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Old 06-21-2015, 08:08 PM   #1
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Default Metal Hardware For Acrosport II Wings

For those of you who are not building from kits or using CAD and CNC to cut out your parts the following article describes how I cut and shaped the metal parts for my wings.

If you will take the time to look at my other posts it should be obvious that I have absolutely no idea what I am doing and have no sense of humility.
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So far I've made upper, lower, and center section wing attachment brackets. Pictured here are the paper templates glued to 1/16" plywood on the lower left and the final products on the right.

Here are some of the tools an methods I've tried to get to this point.

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This is a fine tool for cutting thin metal sheets. It allows you ample control. It's not very good at cutting 0.090 or thicker. It also tears out a strip of metal about 1/4" wide so there is plenty of waste. It is quick and simple to use.

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This did not work out so well. It broke the third time I used it. It also had a nasty habit of turning left making it really difficult to cut a straight line.

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This worked out much better. With the correct blade it cut through a sheet of 0.090" 4130 like butter. It is much better to let the tool do the work rather than try and force it.

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The angle grinder broke the first time I tried to change the disk. The button that locks the disk in place so you can remove the nut is held in place by a plastic tube. It is not as strong as it needed to be. To change the disk I either need to disassemble the grinder head or put the disk in a vise. Problems aside the anger grinder creates the best cuts with the least waste and is the most maneuverable. The down side it is very dangerous and it introduces a large quantity of particulate matter into the air that requires a ventilator.
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I start by drawing the part to scale on paper. Then I glue the paper to 1/16" plywood. I drill small holes so I can bold all the pieces together.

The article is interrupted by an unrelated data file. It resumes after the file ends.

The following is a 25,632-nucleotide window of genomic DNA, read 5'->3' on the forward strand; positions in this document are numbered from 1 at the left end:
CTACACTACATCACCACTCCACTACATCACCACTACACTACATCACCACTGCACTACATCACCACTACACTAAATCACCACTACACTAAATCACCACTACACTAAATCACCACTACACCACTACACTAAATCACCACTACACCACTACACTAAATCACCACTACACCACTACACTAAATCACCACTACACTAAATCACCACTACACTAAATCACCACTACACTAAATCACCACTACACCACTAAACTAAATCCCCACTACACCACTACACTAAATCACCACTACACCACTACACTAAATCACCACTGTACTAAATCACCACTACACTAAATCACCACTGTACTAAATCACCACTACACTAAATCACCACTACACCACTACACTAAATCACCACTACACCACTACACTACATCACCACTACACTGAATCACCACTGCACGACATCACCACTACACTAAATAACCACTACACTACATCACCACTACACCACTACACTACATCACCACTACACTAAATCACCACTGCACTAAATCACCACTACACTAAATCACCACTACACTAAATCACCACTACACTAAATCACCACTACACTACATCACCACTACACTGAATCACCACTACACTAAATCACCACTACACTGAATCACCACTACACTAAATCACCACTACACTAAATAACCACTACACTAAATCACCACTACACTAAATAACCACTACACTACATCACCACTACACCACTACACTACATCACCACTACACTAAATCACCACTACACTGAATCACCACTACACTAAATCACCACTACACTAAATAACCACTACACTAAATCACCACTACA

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Some of my early attempts turned out pretty rough around the edges. After the blanks are bolted to the pattern I put them in a vise and had at them with the angle grinder. This was a mess but it worked. I dressed them up with a file followed by rough and then fine sand paper.
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This method works but takes an enormous amount of time and effort. There is no chance that someone with my skill set and temperament can make all the metal pieces necessary using this method.

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My combination lathe/mill to the rescue. I needed to add some extra clamps to the blanks because I did not have a vise that was wide enough to support the pieces. I was limited to taking about 4/1000 per cut and my largest end mill required several passed because it was not as wide as the brackets. This took a fair amount of time but it was easy and produced the best results.

Having proper tools makes a huge difference. I wasted lots of time, wood, and money last year because of my cheap table saws tendency to cut at odd angles.
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Problem solved. I was able to cut my spars.
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Those of you who are building Acrosports will notice that the ribs are incorrect. I just wanted to see that they fit and that the spars would be parallel.

The first set of brackets I made took two weeks. I'm not proud. The last set I made to about 4 hours over two days.

I hope that there is something useful to someone here.



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